Where along this historic continuum did a “revolution” occur
Perhaps the most significant aspect of Somerset’s case was that it was the first major direct clash between slavers and abolitionists as self-identified interest groups: Somerset was supported by early English abolitionists and Stuart’s action was funded by “West Indian Planters and Merchants.” Both sides were already organized for the fight.
The decision’s great power resides, however, less in the legal pronouncement than in the moral condemnation of slavery on which the decision is based: “It is so odious, that nothing can be suffered to support it, but positive law [i.e. statute].” And no such positive law existed in England. Somerset was freed.
To reinforce his “counter-revolution” argument, Horne associates it with the proclamation in late 1775 by Lord Dunmore, royal governor of Virginia, to free and arm any slave who would join the English in controlling the colonists. That was a disastrous mistake, but in any case the revolution was well advanced by then. As the Declaration of Independence stated in 1776, “These United Colonies ARE [emphasis added], and of right ought to be, free and independent states.” (Horne repeatedly uses as a contemptuous sneer the term “Unilateral Declaration of Independence,” as if any self-respecting declaration of independence could be anything but unilateral.) The Boston Tea Party was held in 1773, and by the time of Lord Dunmore’s edict, the Continental Army (such as it was) was besieging Boston, whose port had been closed by the British Navy since 1774. The battles of Lexington and Concord had occurred in April of 1775. And by January of 1776 not one royal governor was sitting on American soil; several remained nearby aboard British men-of-war (as was true of Lord Dunmore), but none was effectively governing.
And in June 1772 occurred the Gaspee Affair, which Horne discusses briefly but incorrectly. The H.M.S. Gaspee was a British customs schooner (not “a brig arrived from Africa,” as Horne has it, implying that it might have been a slaver) under the command of Lt. William Dudingston. Since early in the year, Dudingston had patrolled the waters of Rhode Island, irritating powerful merchants by seizing their ships and cargos (usually sugar, molasses, or rum) and irritating everyone, from the governor on down, with his arrogant manner and abusive behavior. A series of escalating incidents led, in June of 1772, to a sloop called the Hannah luring the Gaspee into shallow waters, where it ran aground. After midnight, when the moon had set, a well organized force of colonials boarded the vessel, plundered it (even stealing its silver spoons), rowed the crew to shore, then set fire to the ship, which was utterly destroyed.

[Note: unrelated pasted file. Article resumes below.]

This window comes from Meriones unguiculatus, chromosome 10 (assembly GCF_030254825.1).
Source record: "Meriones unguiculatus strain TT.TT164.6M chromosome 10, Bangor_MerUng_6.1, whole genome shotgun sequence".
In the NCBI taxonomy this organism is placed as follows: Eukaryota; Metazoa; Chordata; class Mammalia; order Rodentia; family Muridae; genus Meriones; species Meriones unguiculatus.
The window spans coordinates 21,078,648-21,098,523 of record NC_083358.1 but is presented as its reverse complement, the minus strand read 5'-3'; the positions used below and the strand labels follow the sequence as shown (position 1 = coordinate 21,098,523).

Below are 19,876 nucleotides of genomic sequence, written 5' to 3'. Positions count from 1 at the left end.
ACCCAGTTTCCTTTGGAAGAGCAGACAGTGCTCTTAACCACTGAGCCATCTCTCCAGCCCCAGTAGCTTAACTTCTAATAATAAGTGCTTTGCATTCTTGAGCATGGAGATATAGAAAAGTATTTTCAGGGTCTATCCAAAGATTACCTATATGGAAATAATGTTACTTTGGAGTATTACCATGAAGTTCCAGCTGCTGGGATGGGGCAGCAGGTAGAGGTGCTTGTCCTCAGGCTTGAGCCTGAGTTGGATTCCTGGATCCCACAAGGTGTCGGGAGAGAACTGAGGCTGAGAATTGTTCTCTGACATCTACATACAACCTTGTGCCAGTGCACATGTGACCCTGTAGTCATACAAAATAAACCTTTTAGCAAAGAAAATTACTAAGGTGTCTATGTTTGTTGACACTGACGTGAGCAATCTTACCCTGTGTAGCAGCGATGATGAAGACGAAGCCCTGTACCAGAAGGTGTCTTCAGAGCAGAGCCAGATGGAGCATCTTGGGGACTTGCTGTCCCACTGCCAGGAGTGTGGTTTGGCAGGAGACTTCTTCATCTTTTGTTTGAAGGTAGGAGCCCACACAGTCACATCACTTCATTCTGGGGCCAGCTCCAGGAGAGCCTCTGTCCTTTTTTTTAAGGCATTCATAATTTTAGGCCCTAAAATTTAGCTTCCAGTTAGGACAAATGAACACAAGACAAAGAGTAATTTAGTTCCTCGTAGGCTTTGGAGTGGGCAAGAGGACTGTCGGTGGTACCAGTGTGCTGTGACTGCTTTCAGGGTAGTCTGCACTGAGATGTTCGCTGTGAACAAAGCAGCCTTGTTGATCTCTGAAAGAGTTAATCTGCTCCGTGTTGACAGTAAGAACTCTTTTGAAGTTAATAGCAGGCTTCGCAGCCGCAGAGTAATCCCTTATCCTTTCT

American colonists were thus well on their way to revolution in June of 1772, the same month as the Somerset decision. The Somerset decision may have been a revolutionary step in the emergence of abolitionism, but the American Revolution was in no meaningful sense a counter-revolution against it. Our Revolution did not occur on July 4, 1776. The cultural revolution that made independence imperative had been under way for a generation or more (see, for example, Gordon Wood, The Radicalism of the American Revolution). The Declaration’s second paragraph articulated the political philosophy that had emerged from those changes.
The truly fatal flaw in Horne’s argument, however, is this: both the abolition movement and the colonists’ declaration of their independence were integral parts of the long historical process in which monarchy and hereditary hierarchy were giving way to the more fluid, individualized culture of the modern world. That revolution started long before 1776, and it remains an ongoing exploration of the meaning of human political equality. We don’t have it right yet, but the process is still at work.
In dealing with American history it is good to join Ralph Ellison’s Invisible Man and “become acquainted with ambivalences.”